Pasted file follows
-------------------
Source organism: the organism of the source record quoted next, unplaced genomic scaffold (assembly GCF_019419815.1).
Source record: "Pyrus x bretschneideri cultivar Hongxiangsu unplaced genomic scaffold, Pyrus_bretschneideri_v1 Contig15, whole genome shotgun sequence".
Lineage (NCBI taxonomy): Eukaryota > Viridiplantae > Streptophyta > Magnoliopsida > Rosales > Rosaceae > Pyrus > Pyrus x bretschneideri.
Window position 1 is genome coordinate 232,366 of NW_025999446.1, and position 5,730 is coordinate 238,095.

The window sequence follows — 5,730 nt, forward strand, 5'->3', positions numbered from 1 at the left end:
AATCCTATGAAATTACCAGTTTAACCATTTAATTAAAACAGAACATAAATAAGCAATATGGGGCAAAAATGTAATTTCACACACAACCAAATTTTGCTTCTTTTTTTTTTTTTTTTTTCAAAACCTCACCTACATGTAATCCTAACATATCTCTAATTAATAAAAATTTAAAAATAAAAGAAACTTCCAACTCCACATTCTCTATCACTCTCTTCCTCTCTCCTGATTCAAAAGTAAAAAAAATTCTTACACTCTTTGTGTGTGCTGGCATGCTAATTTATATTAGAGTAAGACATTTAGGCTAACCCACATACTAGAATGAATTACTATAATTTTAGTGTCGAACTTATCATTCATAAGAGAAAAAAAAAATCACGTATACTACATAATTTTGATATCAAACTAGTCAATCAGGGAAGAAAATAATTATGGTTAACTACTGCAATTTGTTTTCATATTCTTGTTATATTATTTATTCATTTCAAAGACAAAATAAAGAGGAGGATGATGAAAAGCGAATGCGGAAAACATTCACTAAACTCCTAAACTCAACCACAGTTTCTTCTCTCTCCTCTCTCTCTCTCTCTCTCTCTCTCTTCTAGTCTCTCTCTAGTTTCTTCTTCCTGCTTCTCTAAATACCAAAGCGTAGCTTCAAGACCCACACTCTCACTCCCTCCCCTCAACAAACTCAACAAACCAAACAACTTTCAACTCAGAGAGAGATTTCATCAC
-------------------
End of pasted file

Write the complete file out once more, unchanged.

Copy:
Source organism: the organism of the source record quoted next, unplaced genomic scaffold (assembly GCF_019419815.1).
Source record: "Pyrus x bretschneideri cultivar Hongxiangsu unplaced genomic scaffold, Pyrus_bretschneideri_v1 Contig15, whole genome shotgun sequence".
Lineage (NCBI taxonomy): Eukaryota > Viridiplantae > Streptophyta > Magnoliopsida > Rosales > Rosaceae > Pyrus > Pyrus x bretschneideri.
Window position 1 is genome coordinate 232,366 of NW_025999446.1, and position 5,730 is coordinate 238,095.

The window sequence follows — 5,730 nt, forward strand, 5'->3', positions numbered from 1 at the left end:
AATCCTATGAAATTACCAGTTTAACCATTTAATTAAAACAGAACATAAATAAGCAATATGGGGCAAAAATGTAATTTCACACACAACCAAATTTTGCTTCTTTTTTTTTTTTTTTTTTCAAAACCTCACCTACATGTAATCCTAACATATCTCTAATTAATAAAAATTTAAAAATAAAAGAAACTTCCAACTCCACATTCTCTATCACTCTCTTCCTCTCTCCTGATTCAAAAGTAAAAAAAATTCTTACACTCTTTGTGTGTGCTGGCATGCTAATTTATATTAGAGTAAGACATTTAGGCTAACCCACATACTAGAATGAATTACTATAATTTTAGTGTCGAACTTATCATTCATAAGAGAAAAAAAAAATCACGTATACTACATAATTTTGATATCAAACTAGTCAATCAGGGAAGAAAATAATTATGGTTAACTACTGCAATTTGTTTTCATATTCTTGTTATATTATTTATTCATTTCAAAGACAAAATAAAGAGGAGGATGATGAAAAGCGAATGCGGAAAACATTCACTAAACTCCTAAACTCAACCACAGTTTCTTCTCTCTCCTCTCTCTCTCTCTCTCTCTCTCTCTTCTAGTCTCTCTCTAGTTTCTTCTTCCTGCTTCTCTAAATACCAAAGCGTAGCTTCAAGACCCACACTCTCACTCCCTCCCCTCAACAAACTCAACAAACCAAACAACTTTCAACTCAGAGAGAGATTTCATCAC